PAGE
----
Cover Image: The Prague Sonata

The Prague Sonata

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Member Reviews

A great story, which told a new version of events. I loved how the stories intertwined between the past and present.  It also shows the point of view of a female academic struggling in a misogynistic society,
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I received an ARC of this book through NetGalley in exchange for my unbiased opinion.

Meta Taverner was a brilliant concert pianist until an accident injured her hand; now, in the year 2000, she is a musicologist.  When a woman gives Meta a piece of an 18th century work, Meta sees how beautiful the song is, but there is no indication of who wrote it.  The woman tells Meta that the song was split into three parts by a friend in Prague at the onset of World War II and asks Meta to return the piece to her friend.  This quest leads Meta to Prague with the hope of finding the missing pieces, finding the woman who owns the work, and learning who wrote this beautiful piece.  Not everyone she meets along the way is a friend, and soon she discovers others have the same goal as her for very different reasons.

Many World War II books cover the invasion of Poland; I enjoyed getting to learn a little about the invasion of the Czech Republic during World War II, as well as the Velvet Revolution in the 1990s.  With many dual timeline books, I feel more heavily invested in the earlier timeline.  However, with the mystery of trying to find the missing pieces and discover the provenance of the work, I was invested in both timelines in this book.  The slow, meandering pace reminded me of the slower pace of life I could imagine citizens having in the Czech Republic, especially back in 2000 when broadband internet wasn't readily available, and Meta wouldn't have had a smart phone to help her with her search.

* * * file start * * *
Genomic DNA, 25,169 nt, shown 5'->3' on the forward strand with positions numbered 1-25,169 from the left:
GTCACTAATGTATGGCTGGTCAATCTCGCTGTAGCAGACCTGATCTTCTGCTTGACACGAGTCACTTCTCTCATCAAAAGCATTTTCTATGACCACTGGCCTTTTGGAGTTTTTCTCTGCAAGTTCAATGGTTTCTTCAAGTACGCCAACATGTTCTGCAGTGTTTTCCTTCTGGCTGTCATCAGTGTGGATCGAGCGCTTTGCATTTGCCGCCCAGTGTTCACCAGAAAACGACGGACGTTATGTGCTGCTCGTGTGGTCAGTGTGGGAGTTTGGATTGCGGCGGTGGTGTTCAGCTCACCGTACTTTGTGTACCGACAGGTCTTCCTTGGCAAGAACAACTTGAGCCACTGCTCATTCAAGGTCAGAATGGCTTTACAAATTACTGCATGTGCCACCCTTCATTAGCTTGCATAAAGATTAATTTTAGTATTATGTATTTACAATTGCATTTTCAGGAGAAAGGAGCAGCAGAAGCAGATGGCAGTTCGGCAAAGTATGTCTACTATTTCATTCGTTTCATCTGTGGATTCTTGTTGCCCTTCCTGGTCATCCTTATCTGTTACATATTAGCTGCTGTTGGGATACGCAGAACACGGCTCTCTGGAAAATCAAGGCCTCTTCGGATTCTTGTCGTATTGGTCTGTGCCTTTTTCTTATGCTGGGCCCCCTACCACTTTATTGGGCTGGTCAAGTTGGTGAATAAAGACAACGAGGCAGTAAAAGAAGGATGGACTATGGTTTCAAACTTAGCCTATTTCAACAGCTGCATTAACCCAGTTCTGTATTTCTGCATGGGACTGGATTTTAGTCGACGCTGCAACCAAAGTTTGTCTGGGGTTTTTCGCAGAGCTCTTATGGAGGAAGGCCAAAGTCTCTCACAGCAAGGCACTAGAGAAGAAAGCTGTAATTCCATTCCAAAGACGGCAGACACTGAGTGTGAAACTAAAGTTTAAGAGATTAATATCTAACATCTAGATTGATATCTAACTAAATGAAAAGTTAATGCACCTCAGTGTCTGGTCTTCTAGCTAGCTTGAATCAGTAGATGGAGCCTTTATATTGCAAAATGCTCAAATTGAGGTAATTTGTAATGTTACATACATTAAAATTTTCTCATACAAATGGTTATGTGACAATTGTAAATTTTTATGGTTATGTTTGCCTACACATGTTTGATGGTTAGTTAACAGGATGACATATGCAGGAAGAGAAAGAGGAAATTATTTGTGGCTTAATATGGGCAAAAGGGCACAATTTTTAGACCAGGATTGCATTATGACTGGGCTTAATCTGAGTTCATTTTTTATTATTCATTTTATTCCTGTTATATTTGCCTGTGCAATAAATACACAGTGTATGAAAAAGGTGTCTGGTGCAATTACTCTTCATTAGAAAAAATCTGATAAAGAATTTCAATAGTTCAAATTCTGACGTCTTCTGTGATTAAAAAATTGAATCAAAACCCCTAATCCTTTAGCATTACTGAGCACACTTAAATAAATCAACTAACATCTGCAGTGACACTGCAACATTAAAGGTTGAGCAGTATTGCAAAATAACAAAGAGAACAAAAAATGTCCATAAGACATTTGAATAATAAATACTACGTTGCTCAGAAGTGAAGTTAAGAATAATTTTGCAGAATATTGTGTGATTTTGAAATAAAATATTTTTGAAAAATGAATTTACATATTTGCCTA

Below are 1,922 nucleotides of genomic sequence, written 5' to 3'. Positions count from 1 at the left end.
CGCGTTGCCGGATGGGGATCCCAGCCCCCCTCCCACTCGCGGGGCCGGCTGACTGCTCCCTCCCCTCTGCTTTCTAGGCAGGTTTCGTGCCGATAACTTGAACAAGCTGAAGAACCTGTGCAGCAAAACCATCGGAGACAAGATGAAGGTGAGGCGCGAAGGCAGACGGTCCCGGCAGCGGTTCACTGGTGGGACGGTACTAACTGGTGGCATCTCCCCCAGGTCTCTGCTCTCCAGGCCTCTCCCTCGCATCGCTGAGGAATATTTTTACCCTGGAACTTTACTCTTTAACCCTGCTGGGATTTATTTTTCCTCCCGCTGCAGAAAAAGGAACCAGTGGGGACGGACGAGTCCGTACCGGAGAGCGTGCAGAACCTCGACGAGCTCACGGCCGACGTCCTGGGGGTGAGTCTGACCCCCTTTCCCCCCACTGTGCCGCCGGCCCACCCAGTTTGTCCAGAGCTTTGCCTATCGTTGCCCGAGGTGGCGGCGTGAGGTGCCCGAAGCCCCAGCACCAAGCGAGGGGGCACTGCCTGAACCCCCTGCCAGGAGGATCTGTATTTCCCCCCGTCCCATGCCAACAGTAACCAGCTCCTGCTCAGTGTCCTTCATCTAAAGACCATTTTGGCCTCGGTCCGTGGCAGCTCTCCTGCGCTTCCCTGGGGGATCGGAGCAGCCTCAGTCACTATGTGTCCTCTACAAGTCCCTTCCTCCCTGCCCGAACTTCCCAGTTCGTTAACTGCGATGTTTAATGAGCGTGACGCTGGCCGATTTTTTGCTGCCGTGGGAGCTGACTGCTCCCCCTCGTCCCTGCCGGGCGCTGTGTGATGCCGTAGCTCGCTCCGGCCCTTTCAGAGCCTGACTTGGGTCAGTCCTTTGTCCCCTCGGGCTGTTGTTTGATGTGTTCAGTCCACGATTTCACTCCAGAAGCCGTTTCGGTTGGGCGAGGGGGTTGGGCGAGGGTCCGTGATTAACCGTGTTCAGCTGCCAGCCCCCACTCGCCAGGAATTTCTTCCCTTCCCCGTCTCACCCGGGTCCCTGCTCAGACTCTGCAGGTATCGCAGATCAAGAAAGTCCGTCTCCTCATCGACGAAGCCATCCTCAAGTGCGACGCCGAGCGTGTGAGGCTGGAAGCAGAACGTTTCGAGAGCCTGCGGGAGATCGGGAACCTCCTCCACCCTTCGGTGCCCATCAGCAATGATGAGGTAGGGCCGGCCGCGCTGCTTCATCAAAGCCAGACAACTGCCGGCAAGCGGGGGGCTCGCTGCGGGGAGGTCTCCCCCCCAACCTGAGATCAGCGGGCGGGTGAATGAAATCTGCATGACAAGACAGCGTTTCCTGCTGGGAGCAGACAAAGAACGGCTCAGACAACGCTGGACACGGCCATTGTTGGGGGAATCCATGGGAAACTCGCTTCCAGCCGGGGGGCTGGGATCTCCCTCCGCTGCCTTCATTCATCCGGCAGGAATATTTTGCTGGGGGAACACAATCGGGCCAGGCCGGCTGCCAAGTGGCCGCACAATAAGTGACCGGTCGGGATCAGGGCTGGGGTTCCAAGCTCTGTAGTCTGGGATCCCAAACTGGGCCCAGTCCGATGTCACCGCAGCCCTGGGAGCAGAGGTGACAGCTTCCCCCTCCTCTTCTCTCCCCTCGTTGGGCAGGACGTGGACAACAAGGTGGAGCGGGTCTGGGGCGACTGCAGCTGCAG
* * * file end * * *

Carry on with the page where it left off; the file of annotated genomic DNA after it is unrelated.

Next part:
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An intriguing musical mystery about a lost manuscript. Young American Meta Taverner is entrusted with part of a sonata manuscript, and told that the other two parts were separated from it in order to hopefully save at least some of it during the Nazi persecution of Jews in WWII Prague. She feels impelled to try to trace the missing parts and sets out on a journey across continents, meeting some of the survivors connected with it. Although enjoyable, I did find my credibility stretched on occasion and the plot depends rather too much on contrivances and coincidences. It’s also rather too long, and I felt that the author simply wanted to include every bit of his, admittedly thorough, research. The omission of one or two subplots, such as Meta’s relationship with her American boyfriend, would have made for a tighter, more fast-paced narrative. Nevertheless, I did enjoy it and was invested enough in Meta’s quest to await the result eagerly. A knowledge of music and musicology is an advantage here, although the writing is largely accessibly to anyone without, and overall I found it an entertaining, and sometimes moving, read.
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An interesting, (musical) historical fiction, taking place mostly in Prague. A unique sonata masterpiece, hastily divided up into 3 parts, in order to avoid the Nazis finding it and benefiting from this treasure. 60 years later, a talented musician in NYC, was given a part of this masterpiece, and is drawn to an exploration of her life, with the ambition of putting this musical treasure back together again. The Prague Sonata was full of great musical and historical detail. I appreciate the research and mystery it built up. Great book, slightly too long, yet beautiful nonetheless. Thank you NetGalley for the e-reader copy for my review. All opinions are my own.
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This is a lengthy and fairly slowly plotted book but it is charming in many ways. It follows Meta’s quest to unite all the pieces of a forgotten sonata and return it whole to its rightful owner after she is gifted one of the pieces by an elderly Czech woman. The Prague sonata was split during the second world war to stop it falling into the hands of the Nazis. It took many for this book to be written, including lots of research and travel. All this research has given the descriptions a rich and truly evocative quality.

Meta Taverner is undoubtedly the protagonist and is a well rounded and well-developed character. She is driven by an almost obsessive desire to find the story behind the sonata that she has been bequeathed and once complete, work to discover the identity of its composer.

Written in the third person from the perspective of both Meta and the other characters in the book including the villain. The narrative follows two timelines one contemporary and the other during world war two which shows how the sonata was split and the fates of the three pieces and their bearers.